How the Gift was Written

I first started what I then called Soul Stone in 2010, and wrote three good chapters, just going with what came to me. Then I wrote sixty thousand words from my head and came to dead stop, a victim of intellectual ought-to and disregard of character. It took me eight years to figure out what I had done wrong. I kept the first three chapters, threw the rest away, and carried on from where I should have left off.

I created a new and marvelous and complex setting, with which I expected to have a lot of fun, and tried to explore it, but no matter how wonderful a setting is, it isn’t a story. The setting is still there, but I’m not using it. 

I wrote a series of chapter objectives, things that each chapter had to accomplish, and superficially they were right. But the story was a robot, it never came to life. I threw it all out. 

I tried other ideas, a but each was only an idea, none of them informed or supported a story. I had forgotten to listen for that whisper from my muse. Every attempt to anticipate future chapters failed. I let my character grow, discover truths I didn’t know about, experience events that came by surprise — to me as well as to him — which made those future chapter ideas irrelevant.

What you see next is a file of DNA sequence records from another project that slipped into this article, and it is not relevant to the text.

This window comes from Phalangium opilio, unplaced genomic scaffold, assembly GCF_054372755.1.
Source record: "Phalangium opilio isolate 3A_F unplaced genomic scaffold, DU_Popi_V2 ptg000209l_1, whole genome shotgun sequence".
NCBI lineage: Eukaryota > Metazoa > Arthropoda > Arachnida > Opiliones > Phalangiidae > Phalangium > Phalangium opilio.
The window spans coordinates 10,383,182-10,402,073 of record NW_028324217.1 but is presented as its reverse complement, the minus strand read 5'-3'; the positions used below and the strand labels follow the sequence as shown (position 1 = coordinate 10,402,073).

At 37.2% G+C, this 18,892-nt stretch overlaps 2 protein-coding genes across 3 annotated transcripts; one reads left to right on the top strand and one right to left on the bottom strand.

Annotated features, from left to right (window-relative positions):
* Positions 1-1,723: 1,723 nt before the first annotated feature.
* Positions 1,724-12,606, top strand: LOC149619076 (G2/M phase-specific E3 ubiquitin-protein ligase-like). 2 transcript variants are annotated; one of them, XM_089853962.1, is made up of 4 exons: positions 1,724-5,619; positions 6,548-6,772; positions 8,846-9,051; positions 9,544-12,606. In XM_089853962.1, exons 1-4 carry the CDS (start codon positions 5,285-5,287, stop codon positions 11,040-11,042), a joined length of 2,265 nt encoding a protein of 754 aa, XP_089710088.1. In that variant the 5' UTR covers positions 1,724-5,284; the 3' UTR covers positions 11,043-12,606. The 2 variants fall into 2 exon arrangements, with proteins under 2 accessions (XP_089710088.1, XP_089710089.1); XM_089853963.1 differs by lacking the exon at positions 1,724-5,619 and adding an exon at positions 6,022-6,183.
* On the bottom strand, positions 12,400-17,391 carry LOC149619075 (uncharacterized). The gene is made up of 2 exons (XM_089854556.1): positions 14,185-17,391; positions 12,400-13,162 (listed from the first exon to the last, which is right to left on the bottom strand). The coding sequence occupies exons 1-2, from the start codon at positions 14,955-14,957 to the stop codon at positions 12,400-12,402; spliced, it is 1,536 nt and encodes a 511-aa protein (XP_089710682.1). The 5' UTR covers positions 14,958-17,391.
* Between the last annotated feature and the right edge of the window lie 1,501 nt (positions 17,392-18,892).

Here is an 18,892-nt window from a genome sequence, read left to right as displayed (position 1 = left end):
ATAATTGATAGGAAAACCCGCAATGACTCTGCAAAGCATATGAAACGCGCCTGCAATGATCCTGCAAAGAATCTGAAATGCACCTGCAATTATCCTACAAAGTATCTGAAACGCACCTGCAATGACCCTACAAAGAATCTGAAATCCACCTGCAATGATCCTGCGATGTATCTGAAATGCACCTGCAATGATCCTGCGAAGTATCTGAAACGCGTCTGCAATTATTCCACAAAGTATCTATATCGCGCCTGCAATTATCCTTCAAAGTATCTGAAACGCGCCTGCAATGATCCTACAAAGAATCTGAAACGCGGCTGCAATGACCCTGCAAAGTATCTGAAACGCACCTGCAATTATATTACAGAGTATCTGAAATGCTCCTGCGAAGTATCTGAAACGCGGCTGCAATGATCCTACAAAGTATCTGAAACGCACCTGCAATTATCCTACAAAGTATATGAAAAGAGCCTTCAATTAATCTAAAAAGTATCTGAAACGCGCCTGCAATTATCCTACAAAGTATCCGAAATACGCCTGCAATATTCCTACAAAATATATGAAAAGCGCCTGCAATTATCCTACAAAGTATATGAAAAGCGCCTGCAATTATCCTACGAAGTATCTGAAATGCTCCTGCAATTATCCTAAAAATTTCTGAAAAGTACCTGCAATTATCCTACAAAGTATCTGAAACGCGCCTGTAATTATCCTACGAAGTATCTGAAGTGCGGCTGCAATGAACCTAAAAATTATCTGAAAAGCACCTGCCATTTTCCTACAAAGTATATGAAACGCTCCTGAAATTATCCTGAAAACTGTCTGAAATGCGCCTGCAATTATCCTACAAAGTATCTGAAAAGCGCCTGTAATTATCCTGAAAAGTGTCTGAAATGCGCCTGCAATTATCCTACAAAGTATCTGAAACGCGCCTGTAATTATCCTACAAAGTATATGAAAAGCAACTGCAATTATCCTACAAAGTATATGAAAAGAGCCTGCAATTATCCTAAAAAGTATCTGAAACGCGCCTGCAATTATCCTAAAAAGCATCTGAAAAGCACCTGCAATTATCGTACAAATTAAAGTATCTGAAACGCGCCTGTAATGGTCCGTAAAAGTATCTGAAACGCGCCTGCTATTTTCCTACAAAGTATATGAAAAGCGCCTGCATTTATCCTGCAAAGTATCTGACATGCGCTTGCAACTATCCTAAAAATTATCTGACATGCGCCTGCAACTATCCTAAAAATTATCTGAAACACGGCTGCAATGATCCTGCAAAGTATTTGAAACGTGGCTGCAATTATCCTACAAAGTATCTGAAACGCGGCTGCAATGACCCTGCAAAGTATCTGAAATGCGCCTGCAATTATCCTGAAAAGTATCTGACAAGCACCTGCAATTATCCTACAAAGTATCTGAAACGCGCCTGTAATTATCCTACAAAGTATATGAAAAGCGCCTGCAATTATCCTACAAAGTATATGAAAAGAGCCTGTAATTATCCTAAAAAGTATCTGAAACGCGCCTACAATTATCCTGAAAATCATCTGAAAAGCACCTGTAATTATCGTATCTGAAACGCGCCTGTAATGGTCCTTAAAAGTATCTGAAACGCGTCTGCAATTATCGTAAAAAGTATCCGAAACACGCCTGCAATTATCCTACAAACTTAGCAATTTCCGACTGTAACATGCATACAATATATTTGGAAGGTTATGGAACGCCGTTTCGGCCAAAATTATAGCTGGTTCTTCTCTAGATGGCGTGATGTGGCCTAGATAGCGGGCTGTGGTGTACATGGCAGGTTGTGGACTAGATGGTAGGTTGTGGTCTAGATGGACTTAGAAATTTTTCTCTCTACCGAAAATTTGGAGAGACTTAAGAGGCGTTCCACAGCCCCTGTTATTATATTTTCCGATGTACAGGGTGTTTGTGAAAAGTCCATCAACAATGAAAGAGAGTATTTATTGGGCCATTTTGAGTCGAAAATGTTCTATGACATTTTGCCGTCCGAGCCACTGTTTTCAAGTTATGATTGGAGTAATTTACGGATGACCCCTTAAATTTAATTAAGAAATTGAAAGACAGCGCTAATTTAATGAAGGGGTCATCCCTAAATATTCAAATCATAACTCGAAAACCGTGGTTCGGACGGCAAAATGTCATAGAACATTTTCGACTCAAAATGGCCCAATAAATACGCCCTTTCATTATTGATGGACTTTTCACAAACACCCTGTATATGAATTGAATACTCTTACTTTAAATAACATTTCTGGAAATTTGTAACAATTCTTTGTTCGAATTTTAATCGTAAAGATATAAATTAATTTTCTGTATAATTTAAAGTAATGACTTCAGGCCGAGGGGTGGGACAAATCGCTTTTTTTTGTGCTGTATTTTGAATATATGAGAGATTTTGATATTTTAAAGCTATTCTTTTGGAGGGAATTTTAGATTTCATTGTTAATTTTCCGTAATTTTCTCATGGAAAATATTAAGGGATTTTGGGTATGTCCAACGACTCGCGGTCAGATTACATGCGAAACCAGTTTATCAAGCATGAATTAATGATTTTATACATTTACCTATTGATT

Eventually I knew that there were three possible endings, and I very carefully did not try to decide which one it would be. I knew what my last chapter was about, and I finished it, and I discovered what the real ending was — and it still gives me chills.

When I finished reading aloud all three times, for text, for story, and for performance, I put the whole thing into Voice Dream, which read it aloud to me, so that I could hear it. There were more little things to fix, some of which I had read over far too many times. 

It’s been a long time coming, but now, The Gift and The Price is done. Yes, the second “The” is capitalized. I like it a lot.